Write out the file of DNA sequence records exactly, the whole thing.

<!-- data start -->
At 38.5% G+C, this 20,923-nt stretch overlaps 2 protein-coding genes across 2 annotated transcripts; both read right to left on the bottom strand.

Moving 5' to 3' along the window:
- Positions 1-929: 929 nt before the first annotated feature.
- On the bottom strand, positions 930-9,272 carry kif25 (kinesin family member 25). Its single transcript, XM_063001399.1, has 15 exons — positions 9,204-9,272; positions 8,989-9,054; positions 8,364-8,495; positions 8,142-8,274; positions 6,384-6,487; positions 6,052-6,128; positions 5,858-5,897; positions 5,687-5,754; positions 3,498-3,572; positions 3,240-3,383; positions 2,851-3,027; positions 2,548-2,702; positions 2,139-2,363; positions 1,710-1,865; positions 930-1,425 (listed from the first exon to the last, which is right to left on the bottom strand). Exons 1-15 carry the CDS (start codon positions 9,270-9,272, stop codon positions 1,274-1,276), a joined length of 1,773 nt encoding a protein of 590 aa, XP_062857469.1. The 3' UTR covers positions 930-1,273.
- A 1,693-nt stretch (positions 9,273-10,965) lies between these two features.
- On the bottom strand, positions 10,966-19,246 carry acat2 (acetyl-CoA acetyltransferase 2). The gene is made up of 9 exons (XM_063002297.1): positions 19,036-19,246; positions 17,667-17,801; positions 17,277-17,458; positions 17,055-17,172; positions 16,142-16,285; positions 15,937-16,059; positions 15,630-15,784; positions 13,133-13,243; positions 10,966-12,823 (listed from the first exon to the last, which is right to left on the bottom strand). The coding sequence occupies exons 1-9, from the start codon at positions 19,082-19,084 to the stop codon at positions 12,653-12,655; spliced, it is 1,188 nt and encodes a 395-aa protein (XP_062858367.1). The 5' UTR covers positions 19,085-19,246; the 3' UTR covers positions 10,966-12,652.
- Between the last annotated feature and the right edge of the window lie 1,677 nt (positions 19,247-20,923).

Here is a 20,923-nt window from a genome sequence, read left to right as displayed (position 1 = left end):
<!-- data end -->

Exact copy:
At 38.5% G+C, this 20,923-nt stretch overlaps 2 protein-coding genes across 2 annotated transcripts; both read right to left on the bottom strand.

Moving 5' to 3' along the window:
- Positions 1-929: 929 nt before the first annotated feature.
- On the bottom strand, positions 930-9,272 carry kif25 (kinesin family member 25). Its single transcript, XM_063001399.1, has 15 exons — positions 9,204-9,272; positions 8,989-9,054; positions 8,364-8,495; positions 8,142-8,274; positions 6,384-6,487; positions 6,052-6,128; positions 5,858-5,897; positions 5,687-5,754; positions 3,498-3,572; positions 3,240-3,383; positions 2,851-3,027; positions 2,548-2,702; positions 2,139-2,363; positions 1,710-1,865; positions 930-1,425 (listed from the first exon to the last, which is right to left on the bottom strand). Exons 1-15 carry the CDS (start codon positions 9,270-9,272, stop codon positions 1,274-1,276), a joined length of 1,773 nt encoding a protein of 590 aa, XP_062857469.1. The 3' UTR covers positions 930-1,273.
- A 1,693-nt stretch (positions 9,273-10,965) lies between these two features.
- On the bottom strand, positions 10,966-19,246 carry acat2 (acetyl-CoA acetyltransferase 2). The gene is made up of 9 exons (XM_063002297.1): positions 19,036-19,246; positions 17,667-17,801; positions 17,277-17,458; positions 17,055-17,172; positions 16,142-16,285; positions 15,937-16,059; positions 15,630-15,784; positions 13,133-13,243; positions 10,966-12,823 (listed from the first exon to the last, which is right to left on the bottom strand). The coding sequence occupies exons 1-9, from the start codon at positions 19,082-19,084 to the stop codon at positions 12,653-12,655; spliced, it is 1,188 nt and encodes a 395-aa protein (XP_062858367.1). The 5' UTR covers positions 19,085-19,246; the 3' UTR covers positions 10,966-12,652.
- Between the last annotated feature and the right edge of the window lie 1,677 nt (positions 19,247-20,923).

Here is a 20,923-nt window from a genome sequence, read left to right as displayed (position 1 = left end):